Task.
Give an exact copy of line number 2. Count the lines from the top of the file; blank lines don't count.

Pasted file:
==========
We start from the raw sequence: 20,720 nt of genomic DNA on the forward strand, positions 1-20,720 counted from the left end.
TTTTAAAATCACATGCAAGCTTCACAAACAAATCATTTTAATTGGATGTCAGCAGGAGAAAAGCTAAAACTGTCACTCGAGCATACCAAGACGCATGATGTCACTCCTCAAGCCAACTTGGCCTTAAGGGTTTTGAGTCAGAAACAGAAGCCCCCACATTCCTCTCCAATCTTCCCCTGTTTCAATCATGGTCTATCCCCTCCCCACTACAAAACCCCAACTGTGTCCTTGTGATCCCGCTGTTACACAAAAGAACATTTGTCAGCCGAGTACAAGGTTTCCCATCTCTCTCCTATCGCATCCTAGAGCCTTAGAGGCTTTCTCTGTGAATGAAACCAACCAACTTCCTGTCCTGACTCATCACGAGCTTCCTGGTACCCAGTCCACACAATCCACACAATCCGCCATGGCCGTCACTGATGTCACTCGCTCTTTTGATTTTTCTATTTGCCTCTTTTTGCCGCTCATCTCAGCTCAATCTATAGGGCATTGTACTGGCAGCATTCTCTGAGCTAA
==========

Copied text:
TTTTAAAATCACATGCAAGCTTCACAAACAAATCATTTTAATTGGATGTCAGCAGGAGAAAAGCTAAAACTGTCACTCGAGCATACCAAGACGCATGATGTCACTCCTCAAGCCAACTTGGCCTTAAGGGTTTTGAGTCAGAAACAGAAGCCCCCACATTCCTCTCCAATCTTCCCCTGTTTCAATCATGGTCTATCCCCTCCCCACTACAAAACCCCAACTGTGTCCTTGTGATCCCGCTGTTACACAAAAGAACATTTGTCAGCCGAGTACAAGGTTTCCCATCTCTCTCCTATCGCATCCTAGAGCCTTAGAGGCTTTCTCTGTGAATGAAACCAACCAACTTCCTGTCCTGACTCATCACGAGCTTCCTGGTACCCAGTCCACACAATCCACACAATCCGCCATGGCCGTCACTGATGTCACTCGCTCTTTTGATTTTTCTATTTGCCTCTTTTTGCCGCTCATCTCAGCTCAATCTATAGGGCATTGTACTGGCAGCATTCTCTGAGCTAA